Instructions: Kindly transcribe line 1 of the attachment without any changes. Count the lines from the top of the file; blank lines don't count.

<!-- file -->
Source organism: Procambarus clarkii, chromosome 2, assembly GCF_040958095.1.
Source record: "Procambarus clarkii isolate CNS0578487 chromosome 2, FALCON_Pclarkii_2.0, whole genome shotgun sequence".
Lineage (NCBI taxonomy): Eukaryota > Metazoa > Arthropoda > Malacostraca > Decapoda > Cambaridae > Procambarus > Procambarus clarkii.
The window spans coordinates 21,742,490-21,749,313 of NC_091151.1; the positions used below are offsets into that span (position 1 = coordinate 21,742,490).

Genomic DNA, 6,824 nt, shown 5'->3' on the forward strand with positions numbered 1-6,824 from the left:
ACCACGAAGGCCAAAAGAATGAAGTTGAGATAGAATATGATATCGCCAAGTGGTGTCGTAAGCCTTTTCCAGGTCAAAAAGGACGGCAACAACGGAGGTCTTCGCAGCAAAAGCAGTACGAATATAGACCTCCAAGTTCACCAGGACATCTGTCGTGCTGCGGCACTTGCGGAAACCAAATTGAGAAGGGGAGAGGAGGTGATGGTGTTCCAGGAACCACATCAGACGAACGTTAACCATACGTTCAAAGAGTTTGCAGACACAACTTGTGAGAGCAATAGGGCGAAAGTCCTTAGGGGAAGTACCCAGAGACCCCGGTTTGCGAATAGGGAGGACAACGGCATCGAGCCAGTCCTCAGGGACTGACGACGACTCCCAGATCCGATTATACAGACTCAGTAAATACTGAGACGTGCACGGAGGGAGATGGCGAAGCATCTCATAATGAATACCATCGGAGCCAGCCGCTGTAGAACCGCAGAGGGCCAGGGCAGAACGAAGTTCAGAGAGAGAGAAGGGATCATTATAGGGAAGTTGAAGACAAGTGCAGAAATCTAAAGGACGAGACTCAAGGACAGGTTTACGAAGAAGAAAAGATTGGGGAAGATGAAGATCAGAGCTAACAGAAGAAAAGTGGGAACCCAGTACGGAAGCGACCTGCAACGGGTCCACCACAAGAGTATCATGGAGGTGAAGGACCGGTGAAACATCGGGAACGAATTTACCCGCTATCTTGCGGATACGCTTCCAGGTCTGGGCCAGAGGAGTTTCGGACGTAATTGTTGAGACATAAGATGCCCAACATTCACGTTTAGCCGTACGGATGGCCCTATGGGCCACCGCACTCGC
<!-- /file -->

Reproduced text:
Source organism: Procambarus clarkii, chromosome 2, assembly GCF_040958095.1.